Thursday, April 19, 2012

The sound of money

A recent issue of Aviation Week reported that NASA has demonstrated a break-through in the design of aircraft that may allow overland supersonic flights of both passenger and business jets.

“The tests involved scale models of small supersonic airliners designed by Boeing and Lockheed Martin and are aimed at entry into service about 2025. Although the measured shock waves signatures are at the high end of what would be publicly acceptable, they proved the design tools could produce a supersonic business jet capable of unrestricted overland flight,” says Peter Coen, NASA’s Supersonic Fixed Wing project manager.

The article continues with the information that “NASA’s original goal (of noise production) was 65 PNLdB (Perceived Noise Level); 70 PNLdB is widely regarded as the threshold for public acceptance of routine overland supersonic flight,” and that “Boeing and Lockheed are now working under Phase 2 contracts to refine the off-track shock wave signatures of their designs to reduce sonic boom over the full 60-mile wide “carpet.”

Those of us living in south Austin in the 1950’s and ‘60’s remember the continual sonic booms from the military jets at Bergstrom AFB, and the damage it did to our windows, and the community controversy that it created. This was the era of the “Cold War,” and the complaints were continually brushed off by the Air Force justifying the noise by the mantra that “this is the Sound of Freedom.”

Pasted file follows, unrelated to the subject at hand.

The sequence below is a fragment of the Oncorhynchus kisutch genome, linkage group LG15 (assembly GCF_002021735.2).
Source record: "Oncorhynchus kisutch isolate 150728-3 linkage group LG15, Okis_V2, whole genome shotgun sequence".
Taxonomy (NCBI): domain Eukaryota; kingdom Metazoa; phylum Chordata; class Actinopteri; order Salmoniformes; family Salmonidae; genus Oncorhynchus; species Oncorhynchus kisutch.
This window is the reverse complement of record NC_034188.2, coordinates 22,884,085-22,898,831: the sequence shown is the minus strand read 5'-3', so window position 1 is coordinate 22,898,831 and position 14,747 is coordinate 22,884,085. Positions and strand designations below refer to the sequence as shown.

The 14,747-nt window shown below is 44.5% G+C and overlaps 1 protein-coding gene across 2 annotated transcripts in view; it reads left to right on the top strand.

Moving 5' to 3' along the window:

This “Sound of Freedom” was taken to court by the citizens of Oklahoma City in 1964 after “Operation Bongo II” subjected citizens to six months of continuous sonic booms, and the Air Force was forced to pay damages.

The citizens of Bastrop County may have a similar situation if the Central Texas Airport is constructed and operated with the potential of trans-sonic business aircraft using this facility and the surrounding air space. Imagine, not only the continual din of hundreds of aircraft at low altitude over Elgin and Cedar Creek, but also the sonic booms as they accelerate to cruising speed.

And remember, the “carpet” of the sonic boom is 60 miles wide.

This isn’t the reassuring “Sound of Freedom.”

It’s the destructive “Sound of Money.”

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